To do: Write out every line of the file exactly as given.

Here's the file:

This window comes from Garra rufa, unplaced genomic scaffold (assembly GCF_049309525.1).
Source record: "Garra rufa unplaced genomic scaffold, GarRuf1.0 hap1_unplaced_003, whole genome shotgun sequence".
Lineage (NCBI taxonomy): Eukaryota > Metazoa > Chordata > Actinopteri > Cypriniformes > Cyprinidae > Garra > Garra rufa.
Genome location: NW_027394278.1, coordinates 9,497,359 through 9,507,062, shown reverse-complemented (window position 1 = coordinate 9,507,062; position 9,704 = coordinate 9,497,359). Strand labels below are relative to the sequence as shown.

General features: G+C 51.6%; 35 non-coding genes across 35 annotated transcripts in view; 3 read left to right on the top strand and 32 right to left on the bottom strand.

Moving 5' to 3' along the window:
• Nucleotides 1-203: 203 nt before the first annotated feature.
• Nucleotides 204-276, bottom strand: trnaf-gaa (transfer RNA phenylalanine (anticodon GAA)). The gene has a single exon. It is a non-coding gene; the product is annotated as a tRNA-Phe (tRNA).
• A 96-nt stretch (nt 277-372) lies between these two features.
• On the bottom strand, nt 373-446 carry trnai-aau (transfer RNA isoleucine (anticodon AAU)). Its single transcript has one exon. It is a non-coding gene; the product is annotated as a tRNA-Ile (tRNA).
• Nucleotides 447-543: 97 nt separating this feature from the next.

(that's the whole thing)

This window comes from Garra rufa, unplaced genomic scaffold (assembly GCF_049309525.1).
Source record: "Garra rufa unplaced genomic scaffold, GarRuf1.0 hap1_unplaced_003, whole genome shotgun sequence".
Lineage (NCBI taxonomy): Eukaryota > Metazoa > Chordata > Actinopteri > Cypriniformes > Cyprinidae > Garra > Garra rufa.
Genome location: NW_027394278.1, coordinates 9,497,359 through 9,507,062, shown reverse-complemented (window position 1 = coordinate 9,507,062; position 9,704 = coordinate 9,497,359). Strand labels below are relative to the sequence as shown.

General features: G+C 51.6%; 35 non-coding genes across 35 annotated transcripts in view; 3 read left to right on the top strand and 32 right to left on the bottom strand.

Moving 5' to 3' along the window:
• Nucleotides 1-203: 203 nt before the first annotated feature.
• Nucleotides 204-276, bottom strand: trnaf-gaa (transfer RNA phenylalanine (anticodon GAA)). The gene has a single exon. It is a non-coding gene; the product is annotated as a tRNA-Phe (tRNA).
• A 96-nt stretch (nt 277-372) lies between these two features.
• On the bottom strand, nt 373-446 carry trnai-aau (transfer RNA isoleucine (anticodon AAU)). Its single transcript has one exon. It is a non-coding gene; the product is annotated as a tRNA-Ile (tRNA).
• Nucleotides 447-543: 97 nt separating this feature from the next.